Romance in an old church
If you visit the tiny church of St Michael at Cefnllys, just two miles outside Llandrindod Wells, you will find an inscription on the pulpit which reads:- "In grateful remembrance of many pleasant services during the summer of 1895. Frances A Jordan, Llandrindod Wells. October 13th 1895."
Miss Jordan was a 35 year old visitor from Leamington who had spent that summer staying at the Brynawel Hotel at Llandrindod. Her family were originally from Cardiganshire and also owned a house in Pembrokeshire. That summer in Llandrindod she had become friendly with the Curate, J F Lloyd, and his young wife. It had been a difficult year for the young Curate. The Rector of the parish, Archdeacon de Winton, had died in April leaving him in sole charge of the parish during the busy summer season. Naturally he had looked to his more experienced neighbours for support, and one of those who came to help him was the 39 year old bachelor Rector of the parish of Llanbadarn Fawr, just north of Llandrindod, Rev. Albert Jordan, D.D., LL.D., M.A.
Dr Jordan lived alone in a spacious rectory set in open country near the banks of the river Ithon. The house, which is still a rectory, had been built a few years earlier for the Rector by the Severn family who lived at Penybont Hall. The rector kept a housekeeper, maid and groom/gardener. His pocket diary for 1895 gives a good indication of the life he lived.
Each week-day in the earlier part of the year has two entries, one for the morning and one for the afternoon. Each is the name of a local farm or household. His custom was to have the groom bring his carriage to the front door by 10am. He then made one morning visit, returned home for lunch, and made the second visit in the afternoon. In this was he systematically visited his parishioners and kept in close contact with his community. The only variation was on Sunday, when his sermon text is recorded, and Saturday when he dined each week with his friend Percy Severn at Penybont Hall.
This ordered calm comes to an abrupt end with an entry in his pocket book for October 3rd:
Thurs. October 3rd: 3pm Harvest Festival at Cefnllys. Read 2nd lesson and the prayers. Met Miss Jordan in Cefnllys Church - first time.
This is the Miss Jordan of Leamington mentioned above (not a relative of Dr Jordan, although the same name). Next day he is busy with his own harvest festival at Llanbadarn with services at 11am and 7pm, but the next day, Saturday, we have an entry.
4pm Tea at Rev J F Lloyd's, Llandrindod. Miss Jordan of Leamington present.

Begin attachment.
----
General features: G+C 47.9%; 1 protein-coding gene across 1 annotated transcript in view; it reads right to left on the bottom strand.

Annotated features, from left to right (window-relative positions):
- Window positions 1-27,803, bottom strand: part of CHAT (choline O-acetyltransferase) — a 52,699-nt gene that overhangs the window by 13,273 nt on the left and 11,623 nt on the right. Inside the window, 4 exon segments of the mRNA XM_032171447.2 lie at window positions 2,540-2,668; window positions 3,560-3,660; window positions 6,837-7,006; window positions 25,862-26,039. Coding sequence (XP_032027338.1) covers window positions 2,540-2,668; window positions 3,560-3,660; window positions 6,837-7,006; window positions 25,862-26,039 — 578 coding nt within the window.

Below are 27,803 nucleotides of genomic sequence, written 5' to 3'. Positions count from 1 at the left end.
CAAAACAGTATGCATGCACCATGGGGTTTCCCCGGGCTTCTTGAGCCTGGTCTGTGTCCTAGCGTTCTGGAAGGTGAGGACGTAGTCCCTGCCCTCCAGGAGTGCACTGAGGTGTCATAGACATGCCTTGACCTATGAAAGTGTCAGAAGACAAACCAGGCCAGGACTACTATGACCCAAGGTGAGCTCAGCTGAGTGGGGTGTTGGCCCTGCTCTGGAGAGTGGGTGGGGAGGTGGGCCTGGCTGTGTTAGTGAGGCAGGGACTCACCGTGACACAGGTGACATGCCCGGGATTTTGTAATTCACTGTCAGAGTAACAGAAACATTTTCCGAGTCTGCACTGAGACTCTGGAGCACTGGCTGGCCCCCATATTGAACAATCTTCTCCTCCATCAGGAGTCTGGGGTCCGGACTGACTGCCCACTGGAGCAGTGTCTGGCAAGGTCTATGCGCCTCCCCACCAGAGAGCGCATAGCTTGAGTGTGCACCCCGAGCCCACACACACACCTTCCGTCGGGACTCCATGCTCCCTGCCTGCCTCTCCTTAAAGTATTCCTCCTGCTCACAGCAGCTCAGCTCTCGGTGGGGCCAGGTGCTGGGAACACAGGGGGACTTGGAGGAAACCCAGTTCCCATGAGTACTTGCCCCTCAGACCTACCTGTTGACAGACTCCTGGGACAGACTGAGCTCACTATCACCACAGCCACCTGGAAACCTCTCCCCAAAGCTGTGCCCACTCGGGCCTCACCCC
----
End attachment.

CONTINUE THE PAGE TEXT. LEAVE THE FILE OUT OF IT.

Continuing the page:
So, he has now met her twice in three days and has found out that she comes from Leamington. The next day's entries return to their usual order, but the following Wednesday 9th has the one entry:
Llandrindod Wells this day.
But no mention of Miss Jordan - clearly a fruitless journey. The next day he takes his courage in his hand and we read:
4pm Lloyd Llandrindod. Called on Miss Jordan at Brynawel for the first time.
Things now begin to move quickly. The next Monday we read:
Called at Llandegley Vicarage accompanied by Miss Jordan.
And two days later:
Miss Jordan and Mr and Mrs Lloyd came to tea.
We can imagine the special instructions the housekeeper must have received before they entertained such an important visitor and we can only wonder what Miss Jordan must have thought as she drove up the long drive to the Rectory on that October afternoon. It would appear that her impressions were favourable for over the next weeks Dr Jordan's diary frequently records a single entry "Llandrindod". This is the case for the 19th, the 21st and the 22nd, and we are not surprised to read on 24th:
Left Llandrindod for Leamington per 12.35 train.
The purpose of this visit is clearly to see and be seen by Miss Jordan's parents. He stayed with them for a week, visiting Warwick Castle on the Monday and Stratford the next day, returning to Llanbadarn on November 1st.
On his return to his parish Dr Jordan returned to his daily routine of parish visits and Sunday duties. The only suggestion that things are different may be deduced from the addition of comments which appear after reports of services, such as "good congregation" and "fine service". But we do not have to wait long:
Monday December 2nd: 7pm meeting at Church School - presented with the sum of £19.8.0 towards purchasing Drawing Room Suite as a marriage present.
December 11th: Left for Leamington per 12.40 train. 7.30pm Dined at Mrs Jordan's Beaconsfield House.
December 12th: Married at St Mary's Leamington this day.
The final entry in our story is:
December 20th: Returned home this day with my bride. Received hearty welcome from Sunday School children and parishioners. Floral Arch erected at the gates of the drive to the Rectory.
It had all happened in less than three months. Dr and Mrs Jordan were to live at Llanbadarn for 30 years and are both now buried in the churchyard there. Dr Jordan was to write a history of the parish which is still valued by local historians and his work in the locality is still remembered by some elderly parishioners.
They must have visited the neighbouring church of St Michael, Cefnllys, many times in their later life, and each time they did so memories of those happy events of the Autumn of 1895 would have returned to them both.
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